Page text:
Being kept awake by the sneezing and runny nose of seasonal allergies? You’re not alone. Experts estimate more than 50 million Americans suffer from allergies. Seasonal allergies (also known as hay fever or allergic rhinitis) can make sleeping difficult. And, without a good night’s sleep, allergy sufferers can experience daytime fatigue, poor work performance and decreased quality of life.
However, there are things you can do to keep seasonal allergies from disrupting your sleep.
Why is adequate sleep so important? Find out!
What are seasonal allergies?
While the common cold is caused by a virus, seasonal allergy symptoms are caused by environmental triggers such as pollen, outside mold and dust mites. These triggers cause the immune system to release histamines, the chemicals responsible for an allergic reaction. This abnormal immune response causes the nasal passages to become inflamed and irritated, leading to sneezing, runny nose and itchy, watery eyes. Aches, pains and fever are generally not symptoms of seasonal allergies.
How to treat seasonal allergies
Unfortunately, there’s no cure for seasonal allergies. But, here’s what you can do to help alleviate the symptoms.
Reduce your exposure
- Stay indoors when pollen counts are high
- Keep your windows closed and use air conditioning, if possible
- Shower before you go to bed to rinse any pollen from your skin and hair
- Keep your bed linens clean and wash them in hot water to eliminate dust mites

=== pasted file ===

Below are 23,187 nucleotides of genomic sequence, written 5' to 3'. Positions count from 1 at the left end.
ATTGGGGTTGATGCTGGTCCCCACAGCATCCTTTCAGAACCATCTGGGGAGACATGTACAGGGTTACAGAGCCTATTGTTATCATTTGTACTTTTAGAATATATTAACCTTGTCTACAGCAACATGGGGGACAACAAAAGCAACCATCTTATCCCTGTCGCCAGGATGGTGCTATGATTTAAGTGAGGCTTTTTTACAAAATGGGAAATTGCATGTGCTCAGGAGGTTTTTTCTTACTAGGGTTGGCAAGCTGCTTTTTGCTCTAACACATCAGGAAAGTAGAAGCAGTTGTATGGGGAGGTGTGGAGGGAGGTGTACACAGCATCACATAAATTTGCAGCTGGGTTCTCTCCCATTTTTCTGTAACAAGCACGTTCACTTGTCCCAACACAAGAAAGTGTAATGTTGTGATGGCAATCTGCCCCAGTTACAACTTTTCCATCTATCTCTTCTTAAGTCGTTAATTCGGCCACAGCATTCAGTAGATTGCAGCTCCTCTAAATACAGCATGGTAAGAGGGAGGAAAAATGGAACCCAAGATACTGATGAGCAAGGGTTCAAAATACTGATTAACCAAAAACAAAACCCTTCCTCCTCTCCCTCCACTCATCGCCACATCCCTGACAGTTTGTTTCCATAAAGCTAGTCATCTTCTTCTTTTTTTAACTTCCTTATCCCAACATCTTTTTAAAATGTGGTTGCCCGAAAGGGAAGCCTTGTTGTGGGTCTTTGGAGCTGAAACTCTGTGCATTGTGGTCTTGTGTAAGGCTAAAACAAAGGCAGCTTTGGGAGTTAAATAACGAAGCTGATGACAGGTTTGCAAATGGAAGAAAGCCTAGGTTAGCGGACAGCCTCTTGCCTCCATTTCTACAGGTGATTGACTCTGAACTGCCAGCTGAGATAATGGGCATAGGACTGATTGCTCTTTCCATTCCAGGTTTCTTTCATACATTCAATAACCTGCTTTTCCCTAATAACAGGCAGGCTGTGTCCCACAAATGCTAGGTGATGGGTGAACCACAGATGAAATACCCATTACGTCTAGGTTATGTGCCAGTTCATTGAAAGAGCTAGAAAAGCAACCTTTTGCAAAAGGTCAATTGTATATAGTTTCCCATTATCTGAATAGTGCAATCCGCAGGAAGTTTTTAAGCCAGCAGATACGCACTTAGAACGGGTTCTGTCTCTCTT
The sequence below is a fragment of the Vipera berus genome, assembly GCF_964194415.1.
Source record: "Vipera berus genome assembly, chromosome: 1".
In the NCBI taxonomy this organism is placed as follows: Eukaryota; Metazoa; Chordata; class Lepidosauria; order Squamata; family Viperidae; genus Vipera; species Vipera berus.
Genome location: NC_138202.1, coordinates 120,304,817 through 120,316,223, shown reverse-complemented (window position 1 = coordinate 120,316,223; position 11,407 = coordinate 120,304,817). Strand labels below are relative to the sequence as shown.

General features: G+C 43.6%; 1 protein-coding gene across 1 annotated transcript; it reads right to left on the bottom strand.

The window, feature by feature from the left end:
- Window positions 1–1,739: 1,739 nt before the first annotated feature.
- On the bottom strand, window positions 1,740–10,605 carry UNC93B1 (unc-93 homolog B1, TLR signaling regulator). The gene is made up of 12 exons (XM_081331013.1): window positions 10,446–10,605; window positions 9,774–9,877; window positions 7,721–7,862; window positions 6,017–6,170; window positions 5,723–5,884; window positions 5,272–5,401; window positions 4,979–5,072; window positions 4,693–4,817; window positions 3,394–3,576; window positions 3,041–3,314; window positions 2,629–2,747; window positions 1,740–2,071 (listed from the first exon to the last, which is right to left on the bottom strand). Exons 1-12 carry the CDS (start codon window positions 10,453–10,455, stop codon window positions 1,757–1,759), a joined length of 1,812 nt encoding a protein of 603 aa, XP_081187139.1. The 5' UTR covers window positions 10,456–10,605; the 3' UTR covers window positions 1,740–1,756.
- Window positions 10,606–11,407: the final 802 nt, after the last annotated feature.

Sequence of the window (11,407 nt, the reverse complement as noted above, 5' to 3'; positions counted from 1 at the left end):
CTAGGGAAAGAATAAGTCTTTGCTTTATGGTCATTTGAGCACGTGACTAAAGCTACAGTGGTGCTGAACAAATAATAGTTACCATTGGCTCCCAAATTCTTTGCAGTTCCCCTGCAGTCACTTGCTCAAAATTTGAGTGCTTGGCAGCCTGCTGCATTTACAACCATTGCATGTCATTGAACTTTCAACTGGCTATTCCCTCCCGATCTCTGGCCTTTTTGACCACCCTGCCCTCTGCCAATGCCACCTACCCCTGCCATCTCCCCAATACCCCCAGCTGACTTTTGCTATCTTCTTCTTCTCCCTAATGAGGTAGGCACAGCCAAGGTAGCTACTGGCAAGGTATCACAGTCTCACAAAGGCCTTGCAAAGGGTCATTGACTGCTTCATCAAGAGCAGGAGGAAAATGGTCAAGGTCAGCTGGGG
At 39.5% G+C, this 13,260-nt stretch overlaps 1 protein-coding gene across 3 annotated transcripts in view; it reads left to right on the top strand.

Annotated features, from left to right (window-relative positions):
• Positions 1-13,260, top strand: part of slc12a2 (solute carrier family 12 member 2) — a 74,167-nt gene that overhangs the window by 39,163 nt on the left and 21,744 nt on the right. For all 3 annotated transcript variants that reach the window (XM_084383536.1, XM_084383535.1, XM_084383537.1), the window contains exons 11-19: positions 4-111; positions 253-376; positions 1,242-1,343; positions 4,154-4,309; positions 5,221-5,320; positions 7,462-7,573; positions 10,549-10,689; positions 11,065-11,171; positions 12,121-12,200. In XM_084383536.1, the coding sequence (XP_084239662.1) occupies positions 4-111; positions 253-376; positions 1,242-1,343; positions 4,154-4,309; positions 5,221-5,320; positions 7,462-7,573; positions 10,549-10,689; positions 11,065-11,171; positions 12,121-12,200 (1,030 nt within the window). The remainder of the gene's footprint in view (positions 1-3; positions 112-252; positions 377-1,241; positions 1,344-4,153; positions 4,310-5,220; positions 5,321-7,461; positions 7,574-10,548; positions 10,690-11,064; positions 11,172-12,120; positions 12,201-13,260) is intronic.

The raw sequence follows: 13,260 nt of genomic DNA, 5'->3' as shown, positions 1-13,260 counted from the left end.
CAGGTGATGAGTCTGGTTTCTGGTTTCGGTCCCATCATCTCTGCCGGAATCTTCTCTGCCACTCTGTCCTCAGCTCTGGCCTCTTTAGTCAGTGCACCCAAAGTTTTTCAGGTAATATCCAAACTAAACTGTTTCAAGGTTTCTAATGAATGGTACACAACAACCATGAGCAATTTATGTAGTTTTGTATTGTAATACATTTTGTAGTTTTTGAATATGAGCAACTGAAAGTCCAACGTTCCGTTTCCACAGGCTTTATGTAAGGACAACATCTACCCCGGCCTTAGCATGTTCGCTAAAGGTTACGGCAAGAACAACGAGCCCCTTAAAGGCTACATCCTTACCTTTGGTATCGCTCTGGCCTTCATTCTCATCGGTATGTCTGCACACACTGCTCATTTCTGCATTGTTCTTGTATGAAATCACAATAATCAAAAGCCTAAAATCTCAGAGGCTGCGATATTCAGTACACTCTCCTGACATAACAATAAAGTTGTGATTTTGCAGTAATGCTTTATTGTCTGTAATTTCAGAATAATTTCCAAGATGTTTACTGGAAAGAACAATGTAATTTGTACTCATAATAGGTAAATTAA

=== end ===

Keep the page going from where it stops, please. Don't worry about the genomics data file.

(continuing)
- Keep pets clean and don’t allow them in your bedroom
Does sleeping with your pet create other health concerns? Read more!
Try over-the-counter medicines
- Antihistamines. Oral antihistamines block the body’s histamines, the chemicals that cause sneezing, runny nose and watery eyes. A number of over-the-counter antihistamines are available. Check with your primary care provider or pharmacist for help choosing the one that’s right for you.
- Decongestants. Oral decongestants can help relieve congestion and runny nose. There are effective over-the-counter oral decongestants and some nasal sprays contain a decongestant. But, you should only use decongestant sprays for short periods of time to reduce the risk of rebound congestion.
- Nasal rinse. Rinsing your sinuses with a mixture of distilled water and a sterile saline solution can also provide relief. It flushes out allergens and mucous, clears the nasal passages and relieves congestion. Use a Neti pot or squeeze bottle from your local drugstore.
With all over-the-counter remedies, be sure to read and follow label directions. If you have questions or are concerned about drug interactions, talk to your primary care provider or pharmacist.
Practice good sleep hygiene
- Go to bed and wake up at the same time every day
- Keep your bedroom clean and cool
- Let your brain power down by turning off computers and TVs at least 30 minutes before going to bed
Talk to your primary care provider
If your symptoms are severe, over-the-counter remedies might not provide enough relief. Your Providence primary care provider may decide to prescribe steroid sprays to decrease nasal inflammation. Immunotherapy, or allergy shots, can also provide long-term relief.